FAMILIAR TABLES OF HOME
Bleary-eyed we crawled out of our beds at around 3.30am. I'd had about 3 hours sleep, Robert (my dad) and Amelia (my sister) only 2 hours each. Toasted crumpets, peanut butter, marmite, tea, in the quiet solidarity of the English night.
‘He probably died around this sort of time’, my dad said. My sister and I looked at him, then out through the pitch-dark windows, and back at our breakfast in silence.
Our mother Rosana got up to bid goodbye and be a part of these strange goings-on. Robert – one of his pre-trip madness streaks – drove off to the local town to take out £100 emergency cash. Wife and daughters laughed between themselves at these last minute illogicalities.
4.15am – Robert came back and off we set for Dover, maybe 3 hours drive, mostly in the dark, mostly unspoken, Amelia and I dipping in and out of sleep. Stopped for petrol, sweets, toilet, somewhere – somewhere I recollect not in the tiredness and events of the day following.
We were lucky to arrive to a quiet port and catch an earlier ferry than planned, leaving at 7.30am or so. Watched the cliffs disappear and sat together in a cafe – coffees and a hot chocolate. Amelia translating badly written articles about Italian food packaging. I proofread and laughed with her about the bizarre banality of it.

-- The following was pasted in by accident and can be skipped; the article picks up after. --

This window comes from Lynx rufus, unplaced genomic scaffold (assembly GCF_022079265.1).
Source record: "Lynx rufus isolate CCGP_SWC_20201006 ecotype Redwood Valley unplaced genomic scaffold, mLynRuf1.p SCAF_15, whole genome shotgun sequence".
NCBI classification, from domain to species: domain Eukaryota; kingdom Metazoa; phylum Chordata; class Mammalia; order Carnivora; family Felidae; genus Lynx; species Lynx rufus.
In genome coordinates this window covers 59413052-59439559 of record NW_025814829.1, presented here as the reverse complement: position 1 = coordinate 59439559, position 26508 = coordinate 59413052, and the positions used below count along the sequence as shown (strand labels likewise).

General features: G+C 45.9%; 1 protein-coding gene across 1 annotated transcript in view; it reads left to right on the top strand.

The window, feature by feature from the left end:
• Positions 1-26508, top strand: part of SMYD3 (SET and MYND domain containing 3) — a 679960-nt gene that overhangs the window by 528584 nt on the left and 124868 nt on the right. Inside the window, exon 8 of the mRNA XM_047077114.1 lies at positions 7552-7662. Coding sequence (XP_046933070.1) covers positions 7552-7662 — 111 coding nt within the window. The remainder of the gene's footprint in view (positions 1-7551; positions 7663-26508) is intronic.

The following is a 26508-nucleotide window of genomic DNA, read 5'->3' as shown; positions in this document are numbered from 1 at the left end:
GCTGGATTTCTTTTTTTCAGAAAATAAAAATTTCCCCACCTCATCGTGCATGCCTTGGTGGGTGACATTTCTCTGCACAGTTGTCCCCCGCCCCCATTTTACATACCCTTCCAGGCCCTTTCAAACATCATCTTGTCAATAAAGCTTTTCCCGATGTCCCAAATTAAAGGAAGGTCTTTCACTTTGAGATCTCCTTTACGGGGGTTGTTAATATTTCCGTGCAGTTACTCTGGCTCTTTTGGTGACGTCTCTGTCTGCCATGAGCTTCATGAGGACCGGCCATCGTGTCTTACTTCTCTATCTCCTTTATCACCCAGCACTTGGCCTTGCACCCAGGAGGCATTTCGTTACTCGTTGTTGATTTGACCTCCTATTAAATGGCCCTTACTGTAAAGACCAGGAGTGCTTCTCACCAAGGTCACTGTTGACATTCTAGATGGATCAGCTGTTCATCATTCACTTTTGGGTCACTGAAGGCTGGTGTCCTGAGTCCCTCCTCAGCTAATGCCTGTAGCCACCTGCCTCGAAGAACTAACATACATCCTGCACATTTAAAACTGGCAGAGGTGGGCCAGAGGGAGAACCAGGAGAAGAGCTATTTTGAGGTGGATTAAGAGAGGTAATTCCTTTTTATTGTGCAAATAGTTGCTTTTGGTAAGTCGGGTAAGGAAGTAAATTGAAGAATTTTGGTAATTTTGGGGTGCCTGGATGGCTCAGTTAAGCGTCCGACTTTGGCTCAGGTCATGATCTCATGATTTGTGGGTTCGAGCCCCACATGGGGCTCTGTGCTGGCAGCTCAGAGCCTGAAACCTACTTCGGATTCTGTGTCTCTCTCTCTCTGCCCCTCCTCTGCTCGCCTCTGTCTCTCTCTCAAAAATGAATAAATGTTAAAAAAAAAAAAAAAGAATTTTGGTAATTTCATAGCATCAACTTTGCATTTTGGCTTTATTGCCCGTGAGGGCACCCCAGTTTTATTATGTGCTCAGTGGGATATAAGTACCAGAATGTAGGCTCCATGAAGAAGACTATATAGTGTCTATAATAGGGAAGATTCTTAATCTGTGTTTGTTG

Losing heart over articles describing exciting new designs such as a lid to keep food fresh (innovative!), I left Amelia to her own devices and started to look through the notes, maps and information Robert had gathered up about our ancestral quest.
He Shall Not Grow Old
He died on the 14th September 1914 in the early hours of the morning – exactly 100 years to the day that we were making this trip. Standing on the deck in the morning sun, smokers and cyclists of all shapes and sizes surrounding us, we watched the approach to Calais, seeing Lowry-esque figures on the beaches, walking, searching for oysters.
My sister and I mused on the fact that Alexander N Williamson would have arrived by boat, maybe also to Calais or nearby. We laughed at ourselves then, the nonsensical comparison of a shipful of young soldiers, with no idea of the human disgrace they are about to step into – to a P&O ferry, with its Starbucks coffee, Lycra-bound cycling fanatics, people taking the trip for cash & carry deals. A poignant, disparate – desperate – disconnection. Amelia said, with a note of sadness in her jocular tone – ‘and he fought for all this, for people going on Facebook and posting kitten videos.’
A couple of hundred cyclists and a few swear words later we finally exited the ferry, straight onto the motorway, direction of Arras – Reims. Antoine de Saint-Exupery and his flight - so much death, so much insanity.
Music in the midst of Desolation
I think I drifted off in the back seat as my memory is a bit blurred of this part of the drive. I recall Robert and Amelia talking about how this bit of land had been one of the most fought on, for hundreds of years, since the Romans. So hard to imagine when looking out at the fields of pasture and crop, the hedgerows, the spots of woodland, empty and at peace in 2014.